Every day, Saddiq, the protagonist of this short film, fills the back of his car with fish bought from a local market and drives around his area providing food and water for the resident population of stray cats. With as many as five hundred of them in occupancy, the endeavour is a monumental strain on both his time, energy and bank balance, but he never falters.
Saddiq, a native of India residing in the UAE, believes God has given him this mission, and that it is a task from which he cannot fail. In some ways, the story does feel like a religious parable with an interwoven moral message; a man sacrifices so much for a collection of creatures that many around him consider vermin. However, a perplexing aspect of his personality is that he is hyper-aware of the potential spiritual implications of his work, and he actively believes that his journey is a sure-fire route into an afterlife of paradise.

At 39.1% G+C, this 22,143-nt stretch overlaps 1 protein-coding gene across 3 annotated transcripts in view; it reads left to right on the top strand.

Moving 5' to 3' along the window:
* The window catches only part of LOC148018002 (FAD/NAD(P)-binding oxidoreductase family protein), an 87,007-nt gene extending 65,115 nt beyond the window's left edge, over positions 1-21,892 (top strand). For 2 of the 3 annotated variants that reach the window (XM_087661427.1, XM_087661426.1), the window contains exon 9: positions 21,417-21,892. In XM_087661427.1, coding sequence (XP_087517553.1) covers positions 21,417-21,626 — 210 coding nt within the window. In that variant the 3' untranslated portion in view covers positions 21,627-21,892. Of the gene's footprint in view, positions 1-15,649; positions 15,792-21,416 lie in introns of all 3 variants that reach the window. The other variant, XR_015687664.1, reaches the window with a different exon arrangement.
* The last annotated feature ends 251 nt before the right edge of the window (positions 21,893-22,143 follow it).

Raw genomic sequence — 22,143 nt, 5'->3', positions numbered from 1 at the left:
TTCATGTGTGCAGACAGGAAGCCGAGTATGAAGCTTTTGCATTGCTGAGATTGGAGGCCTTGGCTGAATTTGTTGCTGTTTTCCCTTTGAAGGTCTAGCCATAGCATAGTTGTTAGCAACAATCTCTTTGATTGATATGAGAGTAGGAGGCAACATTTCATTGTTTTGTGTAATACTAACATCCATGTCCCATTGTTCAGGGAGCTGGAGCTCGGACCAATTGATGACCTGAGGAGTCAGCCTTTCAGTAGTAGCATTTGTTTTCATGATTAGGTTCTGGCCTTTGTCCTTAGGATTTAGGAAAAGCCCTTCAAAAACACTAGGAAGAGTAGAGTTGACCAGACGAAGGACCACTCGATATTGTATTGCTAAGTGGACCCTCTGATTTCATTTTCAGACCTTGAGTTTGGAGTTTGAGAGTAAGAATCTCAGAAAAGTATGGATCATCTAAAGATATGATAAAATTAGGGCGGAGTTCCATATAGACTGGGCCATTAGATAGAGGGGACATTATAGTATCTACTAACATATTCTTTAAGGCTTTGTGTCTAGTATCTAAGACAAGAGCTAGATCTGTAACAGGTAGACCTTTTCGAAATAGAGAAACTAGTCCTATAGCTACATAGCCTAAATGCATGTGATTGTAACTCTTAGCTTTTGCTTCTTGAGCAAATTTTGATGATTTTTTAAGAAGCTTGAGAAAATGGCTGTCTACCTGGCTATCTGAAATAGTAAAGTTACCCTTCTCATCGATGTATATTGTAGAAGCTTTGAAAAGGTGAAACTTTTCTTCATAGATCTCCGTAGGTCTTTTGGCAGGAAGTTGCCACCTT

It’s an obsession, and it is remarkably detrimental to other aspects of his life. Back in India he has both a wife and a son, and he has never even met the latter. His father has virtually disowned him and he appears to have few friends in the UAE; yet he continues to feed the cats, and cannot consider abandoning his quest.
The filmmaker (Rafed Alharthi) muses that he wishes he had the passion displayed by Saddiq, or even half of it, but is this passion or delusion? Is he sacrificing his life for a noble cause or is he stuck in the mindset that his actions are a guaranteed route to success in the next life?
It is, of course, not for us to decide, but the film allows us to muse on these topics. It’s interesting that a documentary about feeding cats has such religious and spiritual implications, and that it clearly touches on such wider cultural significance. It would work well as part of a short film compendium.